Title - Understanding Network Management

Introduction

The early 1980s saw tremendous expansion in the area of network deployment. As companies realized the cost benefits and productivity gains created by network technology, they began adding networks and expanding existing networks almost as rapidly as new network technologies and products were introduced. By the mid-1980s, growing pains from this expansion were being felt, especially by those companies that had deployed many different (and incompatible) network technologies.

 

The primary problems associated with network expansion are day-to-day network operation management and strategic network growth planning. Specifically, each new network technology requires its own set of experts to operate and maintain. In the early 1980s, strategic planning for the growth of these networks became a nightmare. The staffing requirements alone for managing large, heterogeneous networks created a crisis for many organizations. Automated network management (including what is typically called network capacity planning, integrated across diverse environments, became an urgent need.

 

This chapter describes technical features common to most network management architectures and protocols. It also presents the five functional areas of management as defined by the International Organization for Standardization (ISO).

 

Network Management Architecture

Most network management architectures use the same basic structure and set of relationships. End stations (managed devices) such as computer systems and other network devices run software allowing them to send alerts when they recognize problems. Problems are recognized when one or more user-determined thresholds are exceeded. Upon receiving these alerts, management entities are programmed to react by executing one, several, or all of a group of actions, including:

  • Operator notification

  • Event logging

  • System shutdown

  • Automatic attempts at system repair

Management entities can also poll end stations to check the values of certain variables. Polling can be automatic or user initiated. Agents in the managed devices respond to these polls. Agents are software modules that compile information about the managed devices in which they reside, store this information in a management database, and provide it (proactively or reactively) to management entities within network management systems via a network management protocol. Well-known network management protocols include the Simple Network Management Protocol (SNMP) and Common Management Information Protocol (CMIP). Management proxies are entities that provide management information on behalf of other entities. A typical network management architecture is shown in Figure 1.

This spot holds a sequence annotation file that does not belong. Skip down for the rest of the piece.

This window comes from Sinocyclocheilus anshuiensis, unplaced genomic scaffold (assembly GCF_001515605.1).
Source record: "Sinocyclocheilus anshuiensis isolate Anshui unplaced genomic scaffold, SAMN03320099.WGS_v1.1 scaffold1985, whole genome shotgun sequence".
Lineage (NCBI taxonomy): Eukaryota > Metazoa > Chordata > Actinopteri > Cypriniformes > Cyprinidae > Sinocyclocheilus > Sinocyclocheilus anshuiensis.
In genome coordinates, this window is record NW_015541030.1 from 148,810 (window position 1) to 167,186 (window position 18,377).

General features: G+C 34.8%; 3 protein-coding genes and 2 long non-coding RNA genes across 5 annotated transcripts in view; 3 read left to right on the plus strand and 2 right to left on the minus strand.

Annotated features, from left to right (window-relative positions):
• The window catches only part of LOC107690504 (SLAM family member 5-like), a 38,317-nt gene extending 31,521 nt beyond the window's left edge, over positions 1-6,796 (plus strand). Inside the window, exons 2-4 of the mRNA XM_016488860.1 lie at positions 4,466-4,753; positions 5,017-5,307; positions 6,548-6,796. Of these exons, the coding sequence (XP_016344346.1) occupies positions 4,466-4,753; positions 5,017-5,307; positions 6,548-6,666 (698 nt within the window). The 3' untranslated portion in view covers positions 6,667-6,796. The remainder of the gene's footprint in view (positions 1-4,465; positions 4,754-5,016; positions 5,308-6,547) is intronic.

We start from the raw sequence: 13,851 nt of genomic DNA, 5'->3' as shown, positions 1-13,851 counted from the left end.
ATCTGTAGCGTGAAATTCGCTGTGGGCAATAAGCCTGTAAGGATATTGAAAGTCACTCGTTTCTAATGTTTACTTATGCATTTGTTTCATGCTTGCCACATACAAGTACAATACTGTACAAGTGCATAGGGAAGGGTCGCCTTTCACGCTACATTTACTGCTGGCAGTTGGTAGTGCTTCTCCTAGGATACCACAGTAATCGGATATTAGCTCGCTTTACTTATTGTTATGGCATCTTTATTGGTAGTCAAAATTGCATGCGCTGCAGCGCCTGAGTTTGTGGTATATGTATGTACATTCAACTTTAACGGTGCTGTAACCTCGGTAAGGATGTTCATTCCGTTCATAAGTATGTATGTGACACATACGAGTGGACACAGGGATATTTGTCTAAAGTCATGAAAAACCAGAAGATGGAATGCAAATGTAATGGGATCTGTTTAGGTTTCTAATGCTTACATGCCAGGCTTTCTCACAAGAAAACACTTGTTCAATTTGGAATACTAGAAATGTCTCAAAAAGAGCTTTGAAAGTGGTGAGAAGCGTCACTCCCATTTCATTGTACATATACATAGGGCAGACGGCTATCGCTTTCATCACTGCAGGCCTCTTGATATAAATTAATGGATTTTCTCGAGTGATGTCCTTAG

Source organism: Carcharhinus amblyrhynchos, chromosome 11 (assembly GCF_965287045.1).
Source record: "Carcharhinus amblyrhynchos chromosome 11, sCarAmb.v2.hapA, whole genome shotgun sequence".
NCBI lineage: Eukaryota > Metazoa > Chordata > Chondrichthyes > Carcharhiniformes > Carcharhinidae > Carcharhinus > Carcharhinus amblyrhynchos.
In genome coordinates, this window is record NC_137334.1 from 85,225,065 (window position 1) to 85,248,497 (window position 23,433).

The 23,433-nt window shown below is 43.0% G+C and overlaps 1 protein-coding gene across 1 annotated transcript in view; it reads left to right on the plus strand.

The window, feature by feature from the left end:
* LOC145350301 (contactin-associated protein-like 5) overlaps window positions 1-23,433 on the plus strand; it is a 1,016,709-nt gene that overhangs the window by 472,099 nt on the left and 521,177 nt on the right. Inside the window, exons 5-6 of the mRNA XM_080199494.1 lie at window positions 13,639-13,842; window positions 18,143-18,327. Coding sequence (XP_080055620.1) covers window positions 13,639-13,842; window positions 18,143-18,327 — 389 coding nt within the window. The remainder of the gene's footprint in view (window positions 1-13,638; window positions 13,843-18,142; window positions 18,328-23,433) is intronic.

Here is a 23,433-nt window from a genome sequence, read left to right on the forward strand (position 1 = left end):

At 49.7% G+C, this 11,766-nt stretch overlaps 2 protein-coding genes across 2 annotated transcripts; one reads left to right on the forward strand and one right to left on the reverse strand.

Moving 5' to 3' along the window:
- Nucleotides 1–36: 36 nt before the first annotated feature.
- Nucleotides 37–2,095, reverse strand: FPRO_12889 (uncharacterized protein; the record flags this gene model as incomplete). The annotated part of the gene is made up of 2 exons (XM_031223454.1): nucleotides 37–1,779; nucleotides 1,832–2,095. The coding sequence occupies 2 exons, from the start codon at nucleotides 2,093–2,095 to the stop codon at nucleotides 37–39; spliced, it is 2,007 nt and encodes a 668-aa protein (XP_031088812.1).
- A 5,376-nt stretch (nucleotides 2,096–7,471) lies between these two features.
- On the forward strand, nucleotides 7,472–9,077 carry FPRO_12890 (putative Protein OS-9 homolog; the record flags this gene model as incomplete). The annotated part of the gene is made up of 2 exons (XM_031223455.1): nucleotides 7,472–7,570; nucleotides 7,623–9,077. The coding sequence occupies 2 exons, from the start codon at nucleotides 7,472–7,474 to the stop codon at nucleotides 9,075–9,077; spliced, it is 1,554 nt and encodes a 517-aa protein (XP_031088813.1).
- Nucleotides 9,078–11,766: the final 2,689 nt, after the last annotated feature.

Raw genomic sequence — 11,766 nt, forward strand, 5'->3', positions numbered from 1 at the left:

Figure 1. Typical Network Management Architecture

ISO Network Management Model

The ISO has contributed a great deal to network standardization. Their network management model is the primary means for understanding the major functions of network management systems. This model consists of five conceptual areas:

  • Performance Management

  • Configuration Management

  • Accounting Management

  • Fault Management

  • Security Management

Performance Management

The goal of performance management is to measure and make available various aspects of network performance so that internetwork performance can be maintained at an acceptable level. Examples of performance variables that might be provided include network throughput, user response times, and line utilization.

 

Performance management involves several steps:

  • Gather performance data on those variables of interest to network administrators.

  • Analyze the data to determine normal (baseline) levels.

  • Determine appropriate performance thresholds for each important variable such that exceeding of these thresholds indicates a network problem worthy of attention.

Management entities continually monitor performance variables. When a performance threshold is exceeded, an alert is generated and sent to the network management system.